• Came across a great expression the other day:

    Lors de la rituelle “montee des marches” du festival de Cannes, le gratin du cinema mondial y defile en tenue de gala.

    I now see all the stars processing up the stairs with their elegantly coiffed heads looking lightly singed…

  • Mary

    I love these. Although I do not speak French-I understand the importance of idioms. I am an ESL teacher and my students (children as well as adults) love idioms and I make them part of our daily routine. Idioms are what colors any language and if you know the idioms you really understand that language! Thanks for sharing the color of French… you make understanding French idioms “a piece of cake”.

  • I’m going to start saying this in English — such a cute expression!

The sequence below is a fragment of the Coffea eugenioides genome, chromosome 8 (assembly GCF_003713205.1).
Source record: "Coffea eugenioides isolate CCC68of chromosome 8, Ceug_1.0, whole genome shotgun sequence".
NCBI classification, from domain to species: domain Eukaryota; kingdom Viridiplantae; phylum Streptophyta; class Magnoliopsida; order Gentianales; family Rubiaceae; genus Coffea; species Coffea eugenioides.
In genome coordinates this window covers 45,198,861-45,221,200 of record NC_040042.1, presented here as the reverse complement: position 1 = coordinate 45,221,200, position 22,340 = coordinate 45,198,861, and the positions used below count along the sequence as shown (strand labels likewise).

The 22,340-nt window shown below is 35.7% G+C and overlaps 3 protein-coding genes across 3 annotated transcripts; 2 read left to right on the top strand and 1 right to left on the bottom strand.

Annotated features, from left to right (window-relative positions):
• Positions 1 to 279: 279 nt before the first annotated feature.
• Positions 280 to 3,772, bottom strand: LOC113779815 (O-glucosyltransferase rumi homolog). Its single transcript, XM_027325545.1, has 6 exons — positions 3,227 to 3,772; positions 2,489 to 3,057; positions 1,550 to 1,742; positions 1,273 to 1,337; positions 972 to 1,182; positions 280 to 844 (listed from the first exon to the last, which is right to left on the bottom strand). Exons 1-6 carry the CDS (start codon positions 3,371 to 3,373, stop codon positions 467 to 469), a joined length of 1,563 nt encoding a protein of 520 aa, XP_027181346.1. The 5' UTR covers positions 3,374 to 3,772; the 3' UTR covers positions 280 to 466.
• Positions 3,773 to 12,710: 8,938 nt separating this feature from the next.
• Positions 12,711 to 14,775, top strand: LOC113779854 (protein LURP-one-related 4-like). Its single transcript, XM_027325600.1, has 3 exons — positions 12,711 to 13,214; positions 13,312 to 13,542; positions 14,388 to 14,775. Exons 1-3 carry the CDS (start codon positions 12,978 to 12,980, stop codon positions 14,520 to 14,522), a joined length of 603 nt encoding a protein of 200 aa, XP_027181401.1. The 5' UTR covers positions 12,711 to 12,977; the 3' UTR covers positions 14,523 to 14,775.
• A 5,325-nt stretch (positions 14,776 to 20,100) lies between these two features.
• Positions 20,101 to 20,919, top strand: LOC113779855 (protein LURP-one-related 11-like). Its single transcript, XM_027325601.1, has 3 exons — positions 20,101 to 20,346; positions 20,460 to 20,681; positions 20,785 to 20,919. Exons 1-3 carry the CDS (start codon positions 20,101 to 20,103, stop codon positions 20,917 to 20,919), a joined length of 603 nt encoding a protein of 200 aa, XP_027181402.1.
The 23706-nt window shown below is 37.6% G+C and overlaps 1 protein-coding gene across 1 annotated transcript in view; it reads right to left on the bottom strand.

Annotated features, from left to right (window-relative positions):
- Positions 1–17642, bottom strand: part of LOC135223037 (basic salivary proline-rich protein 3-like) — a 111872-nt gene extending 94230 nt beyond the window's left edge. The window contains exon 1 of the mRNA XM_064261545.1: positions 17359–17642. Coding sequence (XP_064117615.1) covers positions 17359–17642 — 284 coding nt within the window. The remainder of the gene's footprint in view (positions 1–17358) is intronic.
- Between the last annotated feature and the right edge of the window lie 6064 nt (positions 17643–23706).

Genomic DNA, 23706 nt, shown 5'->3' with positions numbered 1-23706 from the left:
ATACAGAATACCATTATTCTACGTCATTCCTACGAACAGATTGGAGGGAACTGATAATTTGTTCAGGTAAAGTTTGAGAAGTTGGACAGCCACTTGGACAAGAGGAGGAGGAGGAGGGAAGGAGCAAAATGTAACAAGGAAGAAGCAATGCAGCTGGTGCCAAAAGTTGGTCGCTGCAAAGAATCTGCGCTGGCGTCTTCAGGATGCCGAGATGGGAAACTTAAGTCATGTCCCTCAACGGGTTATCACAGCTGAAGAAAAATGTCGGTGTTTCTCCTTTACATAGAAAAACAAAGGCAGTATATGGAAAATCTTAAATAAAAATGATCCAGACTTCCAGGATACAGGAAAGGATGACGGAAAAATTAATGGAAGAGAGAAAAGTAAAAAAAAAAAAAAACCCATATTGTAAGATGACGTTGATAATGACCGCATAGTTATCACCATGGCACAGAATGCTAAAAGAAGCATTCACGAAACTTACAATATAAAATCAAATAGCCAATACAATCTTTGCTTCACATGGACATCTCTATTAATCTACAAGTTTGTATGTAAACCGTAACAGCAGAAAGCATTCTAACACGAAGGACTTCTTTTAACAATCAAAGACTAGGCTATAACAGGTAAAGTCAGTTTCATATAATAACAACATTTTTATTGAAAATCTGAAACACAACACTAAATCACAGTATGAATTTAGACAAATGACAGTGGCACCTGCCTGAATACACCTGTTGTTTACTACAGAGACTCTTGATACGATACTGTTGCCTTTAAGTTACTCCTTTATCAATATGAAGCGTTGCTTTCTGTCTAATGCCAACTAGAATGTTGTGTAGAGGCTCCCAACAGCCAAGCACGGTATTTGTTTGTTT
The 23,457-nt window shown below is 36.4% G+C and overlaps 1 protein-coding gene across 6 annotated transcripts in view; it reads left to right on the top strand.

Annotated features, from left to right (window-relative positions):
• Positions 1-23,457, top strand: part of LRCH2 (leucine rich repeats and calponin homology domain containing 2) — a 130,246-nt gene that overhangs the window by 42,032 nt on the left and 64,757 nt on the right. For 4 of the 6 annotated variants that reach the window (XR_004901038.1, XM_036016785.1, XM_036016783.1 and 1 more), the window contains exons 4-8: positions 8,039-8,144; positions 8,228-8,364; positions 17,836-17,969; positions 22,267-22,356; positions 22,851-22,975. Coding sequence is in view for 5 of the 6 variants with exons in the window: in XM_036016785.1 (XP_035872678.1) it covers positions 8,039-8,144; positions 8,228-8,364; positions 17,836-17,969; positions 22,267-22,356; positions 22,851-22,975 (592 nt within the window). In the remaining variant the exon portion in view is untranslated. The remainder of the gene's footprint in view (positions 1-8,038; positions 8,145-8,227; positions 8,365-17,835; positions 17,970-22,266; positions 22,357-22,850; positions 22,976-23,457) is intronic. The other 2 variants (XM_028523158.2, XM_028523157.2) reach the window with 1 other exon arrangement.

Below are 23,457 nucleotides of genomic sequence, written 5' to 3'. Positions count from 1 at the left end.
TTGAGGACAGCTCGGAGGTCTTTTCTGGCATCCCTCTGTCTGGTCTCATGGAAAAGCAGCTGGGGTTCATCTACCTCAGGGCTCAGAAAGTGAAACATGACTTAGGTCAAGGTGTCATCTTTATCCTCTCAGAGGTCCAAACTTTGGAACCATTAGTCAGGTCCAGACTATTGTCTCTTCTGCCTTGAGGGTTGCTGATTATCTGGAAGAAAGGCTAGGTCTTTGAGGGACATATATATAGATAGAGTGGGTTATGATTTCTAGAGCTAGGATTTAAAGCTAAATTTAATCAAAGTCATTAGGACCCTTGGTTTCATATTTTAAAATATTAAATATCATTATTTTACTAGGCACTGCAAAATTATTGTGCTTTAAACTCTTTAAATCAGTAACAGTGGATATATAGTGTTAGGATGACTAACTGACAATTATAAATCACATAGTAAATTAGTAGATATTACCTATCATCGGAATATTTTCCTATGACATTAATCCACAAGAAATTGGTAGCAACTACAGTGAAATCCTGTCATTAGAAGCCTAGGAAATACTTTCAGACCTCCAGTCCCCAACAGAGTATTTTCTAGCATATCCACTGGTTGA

• Kiki

    Just adding my voice to all the others, telling you how much I enjoy these lessons. It seems there is a never-ending supply of French food-related idioms. Do we have as many in English, do you think? (I might have to look into that….)

  • The really sad thing is when there truly aren’t any more lovely, slim green beans….

  • jen

    What a wonderful idiom and picture to go with it. Thanks for the great information, I will have to use it in the future.


  • Therese

    In Louisiana, we use another haricots expression: les haricots ne sont pas salés. The meaning is that times are so bad, that one cannot even afford spices or pork to add to the beans for flavor; instead, one makes do with beans and rice (or bread) alone.